Naval Station Norfolk is a United States Navy base in Norfolk, Virginia, that is the headquarters and home port of the U.S. Navy's Fleet Forces Command. The installation occupies about 4 miles (6.4 km) of waterfront space and 11 miles (18 km) of pier and wharf space of the Hampton Roads peninsula known as Sewell's Point. It is the world's largest naval station, with the largest concentration of U.S. Navy forces through 75 ships alongside 14 piers and with 134 aircraft and 11 aircraft hangars at the adjacently operated Chambers Field.[1] Port Services controls more than 3,100 ships' movements annually as they arrive and depart their berths.

Naval Station Norfolk
Part of Navy Region Mid-Atlantic
Norfolk, Virginia, United States
Various destroyers, replenishment oilers, cruisers, submarines, frigates, aircraft carriers and some other ships and an amphibious assault ship in Naval Station Norfolk. Pictured December 20, 2012.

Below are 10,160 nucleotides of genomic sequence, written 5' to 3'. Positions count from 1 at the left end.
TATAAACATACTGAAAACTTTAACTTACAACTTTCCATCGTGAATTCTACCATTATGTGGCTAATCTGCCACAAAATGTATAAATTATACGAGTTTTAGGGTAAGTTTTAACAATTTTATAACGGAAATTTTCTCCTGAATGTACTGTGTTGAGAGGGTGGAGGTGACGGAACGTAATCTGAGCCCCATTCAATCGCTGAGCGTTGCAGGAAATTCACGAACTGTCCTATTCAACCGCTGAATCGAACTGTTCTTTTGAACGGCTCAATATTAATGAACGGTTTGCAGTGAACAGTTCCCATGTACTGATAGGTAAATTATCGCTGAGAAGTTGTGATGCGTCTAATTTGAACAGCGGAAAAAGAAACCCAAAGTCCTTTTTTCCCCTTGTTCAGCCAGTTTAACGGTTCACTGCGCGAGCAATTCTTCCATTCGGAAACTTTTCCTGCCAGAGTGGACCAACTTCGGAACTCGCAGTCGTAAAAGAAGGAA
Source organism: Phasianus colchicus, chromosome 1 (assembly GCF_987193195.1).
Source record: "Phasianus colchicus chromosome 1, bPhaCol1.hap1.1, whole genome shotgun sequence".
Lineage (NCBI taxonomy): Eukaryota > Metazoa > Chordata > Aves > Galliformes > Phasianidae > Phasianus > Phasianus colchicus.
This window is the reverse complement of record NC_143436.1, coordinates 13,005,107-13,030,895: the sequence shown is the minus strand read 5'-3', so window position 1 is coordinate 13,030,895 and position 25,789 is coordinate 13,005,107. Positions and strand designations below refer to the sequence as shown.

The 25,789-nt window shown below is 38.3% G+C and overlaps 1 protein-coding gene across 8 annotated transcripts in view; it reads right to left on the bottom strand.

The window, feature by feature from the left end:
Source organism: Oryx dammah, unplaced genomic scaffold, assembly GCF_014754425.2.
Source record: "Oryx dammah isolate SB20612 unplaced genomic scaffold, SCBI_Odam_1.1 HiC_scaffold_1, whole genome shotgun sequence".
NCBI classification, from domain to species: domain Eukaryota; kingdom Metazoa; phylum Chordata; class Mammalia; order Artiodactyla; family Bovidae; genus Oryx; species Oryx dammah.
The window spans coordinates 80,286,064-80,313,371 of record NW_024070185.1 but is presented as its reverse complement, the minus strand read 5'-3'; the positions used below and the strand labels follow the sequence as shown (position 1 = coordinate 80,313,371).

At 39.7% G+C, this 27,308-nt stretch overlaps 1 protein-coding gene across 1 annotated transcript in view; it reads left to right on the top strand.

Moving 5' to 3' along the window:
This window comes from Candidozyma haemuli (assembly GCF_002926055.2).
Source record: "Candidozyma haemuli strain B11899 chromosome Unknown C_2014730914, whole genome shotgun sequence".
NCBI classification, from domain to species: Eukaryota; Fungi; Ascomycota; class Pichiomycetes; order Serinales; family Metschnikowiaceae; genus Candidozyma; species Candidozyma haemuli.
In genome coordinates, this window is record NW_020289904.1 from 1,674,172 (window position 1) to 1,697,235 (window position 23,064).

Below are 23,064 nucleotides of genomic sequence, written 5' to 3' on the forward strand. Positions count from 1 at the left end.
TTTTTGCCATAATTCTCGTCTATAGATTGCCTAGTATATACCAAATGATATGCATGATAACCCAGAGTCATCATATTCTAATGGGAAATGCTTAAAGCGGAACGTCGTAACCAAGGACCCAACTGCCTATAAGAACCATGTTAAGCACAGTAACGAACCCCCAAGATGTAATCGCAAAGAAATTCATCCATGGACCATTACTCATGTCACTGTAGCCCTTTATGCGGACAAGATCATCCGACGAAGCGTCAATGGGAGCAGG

Coordinates36°56′42″N 76°18′47″W / 36.94500°N 76.31306°W / 36.94500; -76.31306
TypeNaval Base
Site information
Owner United States
Operator United States Navy
Open to
the public
Site history
BuiltJuly 4, 1917 (July 4, 1917)
In use1917 (1917)–present
Garrison information
CAPT Janet H. Days
OccupantsCommander, Navy Region Mid-Atlantic
Commander, Navy Warfare Development Command

Air Operations conducts over 100,000 flight operations each year, an average of 275 flights per day or one every six minutes. Over 150,000 passengers and 264,000 tons of mail and cargo depart annually on Air Mobility Command (AMC) aircraft and other AMC-chartered flights from the airfield's AMC Terminal.[2]